It's not every day that one gets a chance to be on the front lines of film-making. Indie films seem to be the buzzwords these days, with many low budget yet large-hearted films coming out in the last few years and winning acclaim. Whether there's an indie movement or a wave happening, is for the future to decide. What is indisputable is that filmmakers across the country are picking up their cameras and making their films the way they want to, unhindered by monetary considerations.
So, when I was offered an opportunity to work alongside Devashish Makhija (Agli Baar,Taandav,El'ayichi,Abs nt,and Rahim Murge Pe Mat Ro)on his upcoming film Ajji, I jumped on it.Here was a chance to see first-hand the mechanics of indie filmmaking in action. I have been embedded with the team, assisting Makhija while also sharing my observations over the last 9 months and you can read all the earlier posts here. This is the final post in the series.
After a year of painstaking work, the film is finally ready to be unveiled. The last month was spent watching the film in two rooms next to each other, shuffling from a soundless screen where we focused on colour correcting the image to the sound mix where we added layers of subtext using subtle modulation of sounds. Even after having watched the film a few dozen times — and some scenes over a hundred times — it is amazing how you can still keep discovering things.
What is indisputable is that filmmakers across the country are picking up their cameras and making their films the way they want to, unhindered by monetary considerations.
"From editing to sound design to DI, there's so much you can do at every stage. Even subtitling can change how people interpret a certain scene" Makhija told me.
Having worked on the subtitles the last few weeks I now understand what he means. Film-making is such a queer craft. You try and capture moments of truth, embellish them and once you are done, it stays that way forever. If you are lucky then those who watch the film over the years will find their own truth in it. If not, then it will end up as just another page on IMDB which some film buff will glance at once in a while. Either ways, every little decision of yours, the ones that you make and the ones that you avoid, will all end up locked for posterity in the film.
A still from the film - Veteran theater actor and writer Sushama Deshpande in and as 'Ajji'
This lends a nervous energy to the final stages of post-production. It comes from knowing that there's no turning back once the film is delivered into the world.
I am eagerly looking forward to watching the film in a large dark hall with complete strangers and seeing them react to it.
"Which is why you've got to fight for your film till the end," Makhija said. "Because your name's going to be on it and you can never disown it. Whether you got the budget you wanted or the actors you desired, the audience isn't interested in disclaimers." He should know. On his first feature Oonga, he struggled to retain creative control of the film but the producers prevailed eventually. The film never released and disappeared after a brief festival run. It is in brief moments of weakness when Makhija shares his anguish about Oonga and other stalled projects that I understand where the desperation to get the film made and made well comes from. He's turned all those disappointments and setbacks into fuel to power through the grind that is indie film-making.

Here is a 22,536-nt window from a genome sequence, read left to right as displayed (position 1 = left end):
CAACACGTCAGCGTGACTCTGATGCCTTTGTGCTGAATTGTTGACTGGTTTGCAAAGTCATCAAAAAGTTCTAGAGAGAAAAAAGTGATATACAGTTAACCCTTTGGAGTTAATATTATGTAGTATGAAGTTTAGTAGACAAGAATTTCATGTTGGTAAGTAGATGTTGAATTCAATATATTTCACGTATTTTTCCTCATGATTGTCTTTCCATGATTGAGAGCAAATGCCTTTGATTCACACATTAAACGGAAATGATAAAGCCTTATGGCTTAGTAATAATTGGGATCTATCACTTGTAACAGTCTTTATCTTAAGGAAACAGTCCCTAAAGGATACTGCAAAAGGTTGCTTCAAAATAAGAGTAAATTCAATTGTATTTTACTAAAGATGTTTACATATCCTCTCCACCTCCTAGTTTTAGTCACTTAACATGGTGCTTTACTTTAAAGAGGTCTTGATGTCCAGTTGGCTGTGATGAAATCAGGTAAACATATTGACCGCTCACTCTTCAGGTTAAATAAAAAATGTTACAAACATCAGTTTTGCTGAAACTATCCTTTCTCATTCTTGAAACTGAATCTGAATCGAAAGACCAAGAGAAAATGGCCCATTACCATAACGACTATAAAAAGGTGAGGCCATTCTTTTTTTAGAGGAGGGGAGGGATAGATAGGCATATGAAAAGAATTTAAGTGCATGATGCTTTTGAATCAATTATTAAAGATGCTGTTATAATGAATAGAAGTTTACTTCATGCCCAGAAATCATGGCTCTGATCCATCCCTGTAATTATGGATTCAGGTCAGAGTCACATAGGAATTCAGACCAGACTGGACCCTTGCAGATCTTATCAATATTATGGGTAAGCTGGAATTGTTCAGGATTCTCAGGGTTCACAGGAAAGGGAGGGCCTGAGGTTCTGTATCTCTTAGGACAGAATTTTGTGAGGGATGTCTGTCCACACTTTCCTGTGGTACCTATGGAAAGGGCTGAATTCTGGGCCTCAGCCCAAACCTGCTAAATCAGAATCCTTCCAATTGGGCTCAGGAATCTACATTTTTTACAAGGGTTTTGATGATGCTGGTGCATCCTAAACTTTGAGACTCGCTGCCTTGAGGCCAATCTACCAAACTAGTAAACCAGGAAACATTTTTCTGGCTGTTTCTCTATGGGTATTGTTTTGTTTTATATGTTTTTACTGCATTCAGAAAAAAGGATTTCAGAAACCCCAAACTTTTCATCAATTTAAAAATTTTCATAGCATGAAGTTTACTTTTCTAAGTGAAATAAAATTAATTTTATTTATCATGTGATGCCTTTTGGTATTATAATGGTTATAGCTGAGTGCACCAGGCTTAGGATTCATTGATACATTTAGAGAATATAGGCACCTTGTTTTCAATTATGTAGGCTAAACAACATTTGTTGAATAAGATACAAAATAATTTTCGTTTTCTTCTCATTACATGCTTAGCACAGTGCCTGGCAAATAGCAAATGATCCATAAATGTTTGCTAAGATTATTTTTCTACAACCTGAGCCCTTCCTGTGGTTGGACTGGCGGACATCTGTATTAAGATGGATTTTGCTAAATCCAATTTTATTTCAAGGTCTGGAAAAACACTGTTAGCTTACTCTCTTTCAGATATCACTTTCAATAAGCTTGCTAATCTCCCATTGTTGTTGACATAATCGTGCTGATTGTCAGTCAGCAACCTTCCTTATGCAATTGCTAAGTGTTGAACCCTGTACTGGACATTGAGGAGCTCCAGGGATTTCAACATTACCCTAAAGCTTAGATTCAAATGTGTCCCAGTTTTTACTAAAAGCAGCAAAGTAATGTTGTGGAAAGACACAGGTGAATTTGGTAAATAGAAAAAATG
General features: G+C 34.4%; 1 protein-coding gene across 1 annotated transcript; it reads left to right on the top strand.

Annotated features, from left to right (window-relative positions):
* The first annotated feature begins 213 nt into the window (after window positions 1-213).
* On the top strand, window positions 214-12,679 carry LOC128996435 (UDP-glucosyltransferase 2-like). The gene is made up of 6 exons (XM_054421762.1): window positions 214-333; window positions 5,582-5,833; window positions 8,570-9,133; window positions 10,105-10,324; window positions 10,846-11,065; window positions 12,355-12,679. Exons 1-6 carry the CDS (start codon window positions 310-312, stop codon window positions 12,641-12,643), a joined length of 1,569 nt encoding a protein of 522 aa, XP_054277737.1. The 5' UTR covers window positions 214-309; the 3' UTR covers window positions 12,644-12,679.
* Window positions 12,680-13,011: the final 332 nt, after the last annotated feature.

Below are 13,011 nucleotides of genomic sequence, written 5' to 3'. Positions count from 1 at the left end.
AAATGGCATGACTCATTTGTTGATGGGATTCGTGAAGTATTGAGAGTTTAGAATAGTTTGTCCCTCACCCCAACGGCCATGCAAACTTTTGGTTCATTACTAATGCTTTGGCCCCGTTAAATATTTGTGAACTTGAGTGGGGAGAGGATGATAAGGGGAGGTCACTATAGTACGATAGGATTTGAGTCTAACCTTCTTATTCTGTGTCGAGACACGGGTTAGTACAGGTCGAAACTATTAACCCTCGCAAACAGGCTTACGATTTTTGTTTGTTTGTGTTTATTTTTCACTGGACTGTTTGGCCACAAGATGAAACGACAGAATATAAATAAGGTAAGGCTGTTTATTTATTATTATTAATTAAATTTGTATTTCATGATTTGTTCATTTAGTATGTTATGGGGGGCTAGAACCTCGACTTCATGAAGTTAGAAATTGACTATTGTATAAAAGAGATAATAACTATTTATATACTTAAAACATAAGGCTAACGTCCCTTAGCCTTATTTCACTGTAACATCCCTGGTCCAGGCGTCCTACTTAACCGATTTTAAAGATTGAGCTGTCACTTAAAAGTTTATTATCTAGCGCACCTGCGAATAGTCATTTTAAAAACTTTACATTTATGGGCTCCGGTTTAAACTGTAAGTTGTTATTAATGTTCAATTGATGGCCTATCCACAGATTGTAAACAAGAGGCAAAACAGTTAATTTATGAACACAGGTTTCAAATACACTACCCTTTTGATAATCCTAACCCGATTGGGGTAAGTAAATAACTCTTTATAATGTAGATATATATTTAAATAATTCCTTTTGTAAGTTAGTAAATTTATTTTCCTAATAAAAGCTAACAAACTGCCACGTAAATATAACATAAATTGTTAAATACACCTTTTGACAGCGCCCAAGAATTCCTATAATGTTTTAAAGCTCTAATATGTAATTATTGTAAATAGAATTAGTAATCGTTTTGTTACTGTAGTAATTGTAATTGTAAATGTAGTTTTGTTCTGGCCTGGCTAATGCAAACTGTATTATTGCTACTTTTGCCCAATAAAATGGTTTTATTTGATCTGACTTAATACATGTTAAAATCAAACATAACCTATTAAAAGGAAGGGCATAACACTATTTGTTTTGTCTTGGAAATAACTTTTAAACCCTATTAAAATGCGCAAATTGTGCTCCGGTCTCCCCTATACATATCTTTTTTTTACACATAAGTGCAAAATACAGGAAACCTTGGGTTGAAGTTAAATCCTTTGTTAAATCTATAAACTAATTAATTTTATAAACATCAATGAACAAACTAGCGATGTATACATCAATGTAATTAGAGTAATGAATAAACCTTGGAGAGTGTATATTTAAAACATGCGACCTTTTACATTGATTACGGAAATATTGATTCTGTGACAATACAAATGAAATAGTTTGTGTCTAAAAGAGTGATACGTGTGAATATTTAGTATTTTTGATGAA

That doesn't mean the process isn't fun. There's a feverish thrill that overtakes you during the shoot. The joy of seeing a scene come together, the performances turning an ordinary moment magical, the sense of having achieved what looked crazy on paper and doing so alongside a team of driven professionals is difficult to put into words. It's an addictive high that makes seemingly sensible individuals come back to it again and again.
Soon, it will be on its journey to festivals and screenings and audience reactions and reviews. The kind of journey it will have will depend on how it's received, something that none of us can now influence. Hopefully, it will find its audience who will connect with it and react in the way Makhija's envisaged and the team's worked hard for. I am eagerly looking forward to watching the film in a large dark hall with complete strangers and seeing them react to it. Reading reviews of the film would be, I am sure, a special experience.
My own naïve ideas on indie film-making have received a much needed reality check and forced me to reconsider the way forward.
Throughout this series of articles on the making of Ajji I've refrained from romanticising the process. The intent was to demystify independent film-making so as to encourage those sitting on the sidelines while disabusing them of any mistaken ideas they might have. My own naïve ideas on indie film-making have received a much needed reality check and forced me to reconsider the way forward. I seek a model that suits me and the stories I care for. Who knows what that model is and if it exists.
But whatever it is, I am sure that the things I have seen and learnt on this film will stand me in good stead. If these articles can do that for even one person then I will consider it a job well done.